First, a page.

My work is inspired by sympathy for wild animals. I agree with Aldo Leopold who, toward the end of his life, believed that humans should be no more important than other animal species.
“[A] land ethic changes the role of Homo Sapiens from conqueror of the land-community to plain member and citizen of it. It implies respect for his fellow-members, and also respect for the community as such.” —Aldo Leopold, 1949.
Not bad. “Earth ethic” would indicate the shared importance of life in the oceans and on land. This ethic should encompass air, animals, plants, rivers, rocks, and sea. It seems to me that, at the time of his death, Leopold hadn’t yet fleshed out his ethics ideas. He hadn’t seen human impacts reach the catastrophic level we see in 2016. Were he living now, he would most likely be a leading conservation activist.
There is an important distinction in ethics and nature conservation between goals and policies that give priority to humans and goals and policies that treat all species equally. Both types of conservation assume that humans serve as the supervisors and operators who act to achieve the goals. The first type of conservation is sometimes called homocentric conservation. Its practitioners strive to preserve nature’s ability to produce the greatest and most stable (sustained) level of benefits for humans. The second type of conservation is sometimes called biocentric conservation. Its practitioners strive to preserve nature’s stability even if that reduces the immediate benefits for humans.
Biocentric conservation is often difficult for people to understand. Homocentric conservation developed while the needs and impacts of the human population were small compared to the extent and productivity of natural ecosystems. Belatedly, humans are beginning to realize that nature isn’t, and never was, inexhaustible. However, it is difficult for most people to shift their view to biocentricism, because the biocentric approach does not give priority to human comfort or convenience.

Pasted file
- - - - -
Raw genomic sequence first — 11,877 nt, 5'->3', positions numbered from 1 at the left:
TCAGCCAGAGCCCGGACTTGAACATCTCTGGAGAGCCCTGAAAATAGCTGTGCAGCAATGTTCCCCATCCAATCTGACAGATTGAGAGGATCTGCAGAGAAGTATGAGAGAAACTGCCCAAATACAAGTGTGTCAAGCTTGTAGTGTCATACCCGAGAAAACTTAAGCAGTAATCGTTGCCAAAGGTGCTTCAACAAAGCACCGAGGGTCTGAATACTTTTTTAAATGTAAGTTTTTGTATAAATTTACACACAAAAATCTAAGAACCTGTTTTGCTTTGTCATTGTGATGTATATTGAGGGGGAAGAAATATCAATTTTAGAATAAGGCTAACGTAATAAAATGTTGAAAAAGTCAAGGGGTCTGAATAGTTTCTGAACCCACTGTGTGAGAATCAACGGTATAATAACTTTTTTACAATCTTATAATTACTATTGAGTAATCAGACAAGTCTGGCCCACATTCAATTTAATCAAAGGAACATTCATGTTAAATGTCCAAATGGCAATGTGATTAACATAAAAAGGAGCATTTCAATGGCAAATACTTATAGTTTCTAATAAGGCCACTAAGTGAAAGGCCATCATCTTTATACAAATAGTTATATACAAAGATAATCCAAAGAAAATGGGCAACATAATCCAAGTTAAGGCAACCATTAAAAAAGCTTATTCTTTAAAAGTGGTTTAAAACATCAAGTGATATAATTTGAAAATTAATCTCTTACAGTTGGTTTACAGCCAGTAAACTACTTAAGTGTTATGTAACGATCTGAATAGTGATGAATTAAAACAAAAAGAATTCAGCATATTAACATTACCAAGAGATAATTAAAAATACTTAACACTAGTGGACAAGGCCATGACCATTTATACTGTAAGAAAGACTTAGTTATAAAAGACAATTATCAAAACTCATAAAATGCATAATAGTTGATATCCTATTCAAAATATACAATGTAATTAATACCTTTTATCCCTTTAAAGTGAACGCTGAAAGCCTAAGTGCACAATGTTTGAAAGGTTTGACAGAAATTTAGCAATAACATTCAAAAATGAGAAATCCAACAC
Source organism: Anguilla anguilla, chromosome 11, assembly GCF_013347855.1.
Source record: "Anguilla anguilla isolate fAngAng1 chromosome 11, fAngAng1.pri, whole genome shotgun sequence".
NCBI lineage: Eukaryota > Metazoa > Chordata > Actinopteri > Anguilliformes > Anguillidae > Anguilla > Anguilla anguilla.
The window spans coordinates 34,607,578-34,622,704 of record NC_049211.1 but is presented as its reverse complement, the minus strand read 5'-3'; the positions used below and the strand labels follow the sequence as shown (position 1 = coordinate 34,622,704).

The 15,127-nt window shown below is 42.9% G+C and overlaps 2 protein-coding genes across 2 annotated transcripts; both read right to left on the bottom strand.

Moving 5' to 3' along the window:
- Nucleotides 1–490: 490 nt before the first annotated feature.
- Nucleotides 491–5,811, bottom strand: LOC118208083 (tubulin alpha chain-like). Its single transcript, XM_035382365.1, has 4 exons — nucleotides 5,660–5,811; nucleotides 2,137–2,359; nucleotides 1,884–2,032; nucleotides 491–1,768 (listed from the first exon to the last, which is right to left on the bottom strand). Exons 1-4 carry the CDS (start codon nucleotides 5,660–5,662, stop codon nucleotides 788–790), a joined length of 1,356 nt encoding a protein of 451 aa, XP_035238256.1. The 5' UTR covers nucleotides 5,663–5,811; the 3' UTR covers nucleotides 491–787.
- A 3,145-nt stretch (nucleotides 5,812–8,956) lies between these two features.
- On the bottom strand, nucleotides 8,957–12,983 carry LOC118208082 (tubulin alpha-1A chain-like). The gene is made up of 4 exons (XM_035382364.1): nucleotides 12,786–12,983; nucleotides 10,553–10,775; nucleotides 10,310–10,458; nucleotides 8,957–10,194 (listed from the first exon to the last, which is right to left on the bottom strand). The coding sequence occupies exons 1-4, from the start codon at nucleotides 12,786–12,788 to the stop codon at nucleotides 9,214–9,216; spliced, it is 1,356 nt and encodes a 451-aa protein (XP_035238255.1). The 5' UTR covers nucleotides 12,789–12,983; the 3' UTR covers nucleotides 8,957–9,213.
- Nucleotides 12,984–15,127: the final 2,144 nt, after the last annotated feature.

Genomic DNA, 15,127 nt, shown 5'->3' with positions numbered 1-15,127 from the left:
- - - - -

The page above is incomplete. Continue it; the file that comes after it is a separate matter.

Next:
I believe that long-term survival of humans depends on long-term ecosystem stability. Ecosystem stability is not a static condition. The numbers of species and individuals within each species, as well as the physical conditions of particular places are variable. All together, these variables produce fluctuating conditions that change from year to year and decade to decade. As long as the change in number of species and the total number of individuals is gradual over decades or centuries, ecosystems are stable. If numbers change quickly and trends become steep, the ecosystems are unstable. In the places where I have witnessed this occurring (e.g., Rogers 1982), there is increased soil erosion and reduced productivity (plant photosynthesis).
There is much more to say about approaches to nature conservation. I will only add a definition of two attitudes toward animals that might help understand the approaches. Biocentric conservation accepts the first (Rights) of the two attitudes defined in the graphic below, and homocentric conservation takes the second (Welfare) attitude.
I wrote the above definition of nature conservation years ago when I was learning the history and progress of the subject. Having watched the news and events of the past decade, I have adopted a more sensible attitude toward the subject:
Nature conservation was humanity’s great challenge for the Twentieth Century. Nineteenth Century naturalists warned about the environmental damage humans were doing (Andrea Wulff–The Invention of Nature). At the start of the Twentieth Century conservationists like U. S. President Teddy Roosevelt began setting up protective government agencies such as the National Park Service, Forest Service, and others. The Dust Bowl raised awareness of the need for conservation among farmers and school children everywhere. However, in spite of public concern, we were never able to control the ‘progress’ that inch by inch was converting nature into profits. Farmers, grazers, and loggers destroyed ecosystems, eroded the soils, consumed the grasslands, and cut the forests. As these enterprises grew, the rest of us moved to the cities and left nature conservation to for-profit businesses from the single farmer up through huge corporate farms and timber companies. Nature conservation faded from common knowledge. I fear that we may now be on our way to destroying most if not all of life on Earth.
I have become uncertain of the long-term survival of humans. With no effective controls over our population and resource use, I now believe human extinction is a real possibility. A major war or disease might slow our devastation of the planet, but the only effective inhibitors of our steady destruction of nature are themselves global killers. The most likely are a great solar flare, a massive meteor, and of course, human-caused climate change. The last one, climate change, is a sure bet unless we treat it like the emergency it is and combat it with all our resources. Our struggle for progress and profit has locked us into a global-warming cycle that will extinguish us and most or perhaps all other species unless we get busy and solve the problem. If we don’t, our grandchildren might be among the last humans on Earth.
No matter how bleak our future appears, unforseen events might change everything. For one thing, the expected intensification of weather extremes may soon create enough public and political concern that we begin to act. Let’s hope, and while we’re hoping, let’s fight progress and profit however we can.